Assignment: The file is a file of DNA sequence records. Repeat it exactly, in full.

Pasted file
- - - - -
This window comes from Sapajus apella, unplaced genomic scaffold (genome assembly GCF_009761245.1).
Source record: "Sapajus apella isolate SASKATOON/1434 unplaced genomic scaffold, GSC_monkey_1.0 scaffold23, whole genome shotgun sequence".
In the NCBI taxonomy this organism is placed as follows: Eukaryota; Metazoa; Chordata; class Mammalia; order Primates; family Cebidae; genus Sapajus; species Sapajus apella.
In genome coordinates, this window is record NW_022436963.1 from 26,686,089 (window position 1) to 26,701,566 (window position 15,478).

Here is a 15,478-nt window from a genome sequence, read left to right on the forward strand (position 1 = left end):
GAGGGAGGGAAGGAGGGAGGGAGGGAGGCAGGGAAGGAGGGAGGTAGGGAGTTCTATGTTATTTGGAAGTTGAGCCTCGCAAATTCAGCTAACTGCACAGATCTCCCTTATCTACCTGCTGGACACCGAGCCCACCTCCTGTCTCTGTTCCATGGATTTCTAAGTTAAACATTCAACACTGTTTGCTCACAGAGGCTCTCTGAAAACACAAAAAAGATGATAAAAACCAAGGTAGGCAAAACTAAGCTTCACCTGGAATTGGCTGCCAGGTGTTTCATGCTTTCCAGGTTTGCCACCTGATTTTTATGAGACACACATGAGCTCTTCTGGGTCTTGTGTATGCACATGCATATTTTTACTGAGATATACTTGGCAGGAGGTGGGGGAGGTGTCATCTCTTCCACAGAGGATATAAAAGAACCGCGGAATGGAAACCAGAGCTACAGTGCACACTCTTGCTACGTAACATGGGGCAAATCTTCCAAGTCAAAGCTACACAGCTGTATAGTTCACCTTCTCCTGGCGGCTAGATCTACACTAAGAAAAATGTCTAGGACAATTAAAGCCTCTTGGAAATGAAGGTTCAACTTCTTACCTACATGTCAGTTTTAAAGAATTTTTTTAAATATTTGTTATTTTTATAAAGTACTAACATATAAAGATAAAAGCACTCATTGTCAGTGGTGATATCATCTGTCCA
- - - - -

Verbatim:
This window comes from Sapajus apella, unplaced genomic scaffold (genome assembly GCF_009761245.1).
Source record: "Sapajus apella isolate SASKATOON/1434 unplaced genomic scaffold, GSC_monkey_1.0 scaffold23, whole genome shotgun sequence".
In the NCBI taxonomy this organism is placed as follows: Eukaryota; Metazoa; Chordata; class Mammalia; order Primates; family Cebidae; genus Sapajus; species Sapajus apella.
In genome coordinates, this window is record NW_022436963.1 from 26,686,089 (window position 1) to 26,701,566 (window position 15,478).

Here is a 15,478-nt window from a genome sequence, read left to right on the forward strand (position 1 = left end):
GAGGGAGGGAAGGAGGGAGGGAGGGAGGCAGGGAAGGAGGGAGGTAGGGAGTTCTATGTTATTTGGAAGTTGAGCCTCGCAAATTCAGCTAACTGCACAGATCTCCCTTATCTACCTGCTGGACACCGAGCCCACCTCCTGTCTCTGTTCCATGGATTTCTAAGTTAAACATTCAACACTGTTTGCTCACAGAGGCTCTCTGAAAACACAAAAAAGATGATAAAAACCAAGGTAGGCAAAACTAAGCTTCACCTGGAATTGGCTGCCAGGTGTTTCATGCTTTCCAGGTTTGCCACCTGATTTTTATGAGACACACATGAGCTCTTCTGGGTCTTGTGTATGCACATGCATATTTTTACTGAGATATACTTGGCAGGAGGTGGGGGAGGTGTCATCTCTTCCACAGAGGATATAAAAGAACCGCGGAATGGAAACCAGAGCTACAGTGCACACTCTTGCTACGTAACATGGGGCAAATCTTCCAAGTCAAAGCTACACAGCTGTATAGTTCACCTTCTCCTGGCGGCTAGATCTACACTAAGAAAAATGTCTAGGACAATTAAAGCCTCTTGGAAATGAAGGTTCAACTTCTTACCTACATGTCAGTTTTAAAGAATTTTTTTAAATATTTGTTATTTTTATAAAGTACTAACATATAAAGATAAAAGCACTCATTGTCAGTGGTGATATCATCTGTCCA